20 Dec 2018

The shockingly draconian HIV Criminalisation laws in Belarus – Yana’s story


In 2017, there were over 130 prosecutions of HIV positive people in Belarus initiated under Article 157 of the Criminal Code which relates to the criminal exposure or transmission of HIV. 48 more couples have since been affected by this same law which, among other things, breaches the privacy of the couples affected. Further, most of the prosecutions are brought on behalf of the state, which means the couple has no say in the matter whatsoever. Below is one such story that illustrates the devastating impact that Article 157 has had on community members living in Belarus.

“Yana’s Story”

A year ago, Yana was sentenced to 2 years of imprisonment in the Republic of Belarus for the crime of “infecting another person with the mercenary intent of HIV by a person who knew that he had this disease.”

“The victim” of this so-called crime was Yana’s husband with whom she had been happily living with for 5 years and who she shared a child with. Yana’s husband has not accused her of anything, rather the prosecution was brought by state investigators who were tipped off by medical workers of an AIDS center. Needless to say, the rights of both Yana and her husband were violated. This is just one example of dozens of similar egregious human rights violations against people living with HIV taking place in Belarus every year.

An interview with Yana:

In 2008 I became pregnant for the first time from another man who I was not very familiar with. I met this young man and we had a serious relationship and it so happened that I got pregnant. During a gynecological exam they took blood for analysis, and after a while they reported that I had HIV.

Of course, it was a shock. I had no one to talk to, I was frightened that my child would be born sick, or drunk on all kinds of chemicals and although I had sobered up and everything was fine with the fetus, I did not want to take the risk of having the child so I had an abortion. I subsequently broke up with that young man. By winter of that year he became registered with the AIDS center and I was forced to retake an HIV blood test three different times – everyone thought it was some kind of mistake. But then he accepted the situation and humbled herself.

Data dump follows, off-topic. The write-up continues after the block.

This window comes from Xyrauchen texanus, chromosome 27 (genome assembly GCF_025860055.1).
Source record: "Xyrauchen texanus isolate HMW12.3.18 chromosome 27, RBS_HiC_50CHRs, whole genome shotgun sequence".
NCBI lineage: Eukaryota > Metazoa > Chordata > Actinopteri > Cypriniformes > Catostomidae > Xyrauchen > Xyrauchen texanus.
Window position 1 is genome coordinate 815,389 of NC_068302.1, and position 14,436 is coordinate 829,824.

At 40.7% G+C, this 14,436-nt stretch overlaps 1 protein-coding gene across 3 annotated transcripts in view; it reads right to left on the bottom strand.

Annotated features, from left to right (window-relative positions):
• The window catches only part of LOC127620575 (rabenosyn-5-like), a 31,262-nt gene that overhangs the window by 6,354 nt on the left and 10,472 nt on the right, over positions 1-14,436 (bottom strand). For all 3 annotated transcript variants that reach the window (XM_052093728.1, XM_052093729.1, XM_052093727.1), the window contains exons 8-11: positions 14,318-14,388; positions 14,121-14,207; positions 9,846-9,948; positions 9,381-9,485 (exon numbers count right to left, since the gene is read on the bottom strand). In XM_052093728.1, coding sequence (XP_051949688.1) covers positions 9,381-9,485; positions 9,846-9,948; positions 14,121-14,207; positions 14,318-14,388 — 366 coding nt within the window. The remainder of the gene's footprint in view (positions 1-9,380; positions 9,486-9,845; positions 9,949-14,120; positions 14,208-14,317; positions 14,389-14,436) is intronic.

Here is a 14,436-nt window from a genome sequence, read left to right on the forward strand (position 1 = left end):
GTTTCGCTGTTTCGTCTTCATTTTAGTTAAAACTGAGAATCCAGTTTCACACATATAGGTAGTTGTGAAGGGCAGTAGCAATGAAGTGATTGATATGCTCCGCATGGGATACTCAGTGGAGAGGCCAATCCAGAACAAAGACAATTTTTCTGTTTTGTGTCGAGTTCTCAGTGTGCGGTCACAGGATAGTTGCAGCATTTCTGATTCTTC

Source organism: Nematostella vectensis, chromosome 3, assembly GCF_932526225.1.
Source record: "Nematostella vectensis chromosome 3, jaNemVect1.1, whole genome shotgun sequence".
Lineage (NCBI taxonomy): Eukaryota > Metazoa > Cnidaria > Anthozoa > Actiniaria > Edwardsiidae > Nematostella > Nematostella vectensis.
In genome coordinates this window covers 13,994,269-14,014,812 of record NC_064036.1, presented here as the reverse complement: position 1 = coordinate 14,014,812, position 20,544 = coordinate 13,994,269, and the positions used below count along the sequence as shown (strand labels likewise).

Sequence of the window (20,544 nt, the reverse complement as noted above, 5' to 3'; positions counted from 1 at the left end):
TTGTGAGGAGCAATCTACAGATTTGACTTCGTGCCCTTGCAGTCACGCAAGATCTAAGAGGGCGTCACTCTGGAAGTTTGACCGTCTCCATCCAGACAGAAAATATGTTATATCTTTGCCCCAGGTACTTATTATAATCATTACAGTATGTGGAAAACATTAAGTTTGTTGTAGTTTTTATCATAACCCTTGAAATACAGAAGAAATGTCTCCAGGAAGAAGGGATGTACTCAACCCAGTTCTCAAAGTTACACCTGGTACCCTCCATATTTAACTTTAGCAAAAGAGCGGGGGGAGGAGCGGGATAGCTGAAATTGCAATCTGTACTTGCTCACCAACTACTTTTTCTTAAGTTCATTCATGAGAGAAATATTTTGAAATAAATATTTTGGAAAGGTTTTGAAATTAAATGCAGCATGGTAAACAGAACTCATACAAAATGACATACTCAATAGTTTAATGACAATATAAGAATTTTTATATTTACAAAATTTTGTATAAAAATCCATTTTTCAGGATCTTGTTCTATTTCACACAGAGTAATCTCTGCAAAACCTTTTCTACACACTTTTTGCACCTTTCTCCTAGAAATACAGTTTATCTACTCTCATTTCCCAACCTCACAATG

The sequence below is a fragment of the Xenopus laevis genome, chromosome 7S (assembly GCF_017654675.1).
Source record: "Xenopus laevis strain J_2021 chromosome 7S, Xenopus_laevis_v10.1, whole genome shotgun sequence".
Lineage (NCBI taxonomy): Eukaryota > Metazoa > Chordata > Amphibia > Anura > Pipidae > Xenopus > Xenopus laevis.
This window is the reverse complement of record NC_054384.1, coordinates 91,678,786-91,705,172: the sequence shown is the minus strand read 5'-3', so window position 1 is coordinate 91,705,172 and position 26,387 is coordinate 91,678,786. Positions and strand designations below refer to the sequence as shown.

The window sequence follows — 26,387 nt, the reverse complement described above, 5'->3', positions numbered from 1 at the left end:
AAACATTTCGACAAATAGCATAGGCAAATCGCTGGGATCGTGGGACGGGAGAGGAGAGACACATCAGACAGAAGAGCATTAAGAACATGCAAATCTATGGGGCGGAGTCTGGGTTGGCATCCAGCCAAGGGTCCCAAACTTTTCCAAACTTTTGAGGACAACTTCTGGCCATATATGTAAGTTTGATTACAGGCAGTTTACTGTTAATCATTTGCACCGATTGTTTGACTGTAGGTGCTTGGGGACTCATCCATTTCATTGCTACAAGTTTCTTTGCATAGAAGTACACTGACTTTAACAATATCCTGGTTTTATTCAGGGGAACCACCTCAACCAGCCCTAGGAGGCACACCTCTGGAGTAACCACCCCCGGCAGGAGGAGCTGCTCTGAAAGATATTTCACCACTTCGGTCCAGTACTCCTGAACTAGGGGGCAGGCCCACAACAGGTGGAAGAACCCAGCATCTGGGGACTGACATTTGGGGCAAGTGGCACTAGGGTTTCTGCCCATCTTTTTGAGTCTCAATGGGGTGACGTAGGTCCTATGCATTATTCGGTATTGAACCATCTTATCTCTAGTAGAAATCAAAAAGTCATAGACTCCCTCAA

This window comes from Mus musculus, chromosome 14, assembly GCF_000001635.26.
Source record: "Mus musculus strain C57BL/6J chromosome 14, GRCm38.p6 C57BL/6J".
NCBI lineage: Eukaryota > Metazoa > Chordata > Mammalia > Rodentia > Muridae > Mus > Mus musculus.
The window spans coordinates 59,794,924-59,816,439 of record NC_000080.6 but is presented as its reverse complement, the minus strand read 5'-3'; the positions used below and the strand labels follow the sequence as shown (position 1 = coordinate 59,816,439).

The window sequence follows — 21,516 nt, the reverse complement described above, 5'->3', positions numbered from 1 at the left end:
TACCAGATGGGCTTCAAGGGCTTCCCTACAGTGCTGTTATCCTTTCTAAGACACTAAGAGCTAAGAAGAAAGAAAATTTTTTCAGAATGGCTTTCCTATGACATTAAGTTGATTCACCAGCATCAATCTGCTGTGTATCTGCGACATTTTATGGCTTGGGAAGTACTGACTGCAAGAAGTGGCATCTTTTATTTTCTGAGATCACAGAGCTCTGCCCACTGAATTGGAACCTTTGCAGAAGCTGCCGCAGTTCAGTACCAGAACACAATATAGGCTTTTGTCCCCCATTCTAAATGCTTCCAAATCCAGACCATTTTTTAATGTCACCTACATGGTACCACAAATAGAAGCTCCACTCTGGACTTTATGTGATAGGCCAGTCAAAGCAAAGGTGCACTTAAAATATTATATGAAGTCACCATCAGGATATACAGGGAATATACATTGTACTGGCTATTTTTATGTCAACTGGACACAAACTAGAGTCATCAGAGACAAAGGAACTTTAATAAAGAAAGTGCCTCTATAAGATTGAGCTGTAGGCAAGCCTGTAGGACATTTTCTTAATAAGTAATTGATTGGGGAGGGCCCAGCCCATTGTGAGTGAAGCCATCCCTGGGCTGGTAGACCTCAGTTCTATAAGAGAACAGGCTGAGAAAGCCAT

After some time, I met with my current husband. I liked him, but I didn’t know how to be, whether to build a relationship at all, considering my diagnosis. He called and I did not pick up the phone. Two weeks later, I agreed to a date and immediately told him about my diagnosis. Why lie?

Q: How did he respond?

He thought about it for a few day and digested the information. Then he said that my HIV status did not matter. After a while, we began to date seriously, then we got married. In 2012, I became pregnant. When I went to register, they also took blood from my husband and he also turned out to be positive.

Q:  You did not use condoms?

 No, my husband did not want to [use condoms]

Q: Were you on HIV therapy?

No, the doctor did not prescribe them to me. She said that it was too early as my CD4 level was still normal.

Q: How did it happen that you were charged without the husband’s consent?

My husband fell ill and went to the clinic to see a therapist. Since he has HIV, he was also referred to an infectious diseases specialist. After the visit to the infectious diseases specialist the district police began to show up. They called, they took testimony about where, when, with whom he had slept with. After that the precinct sent the information to an investigative committee, the investigator immediately said, “talk to a lawyer if you do not want your wife to be jailed.”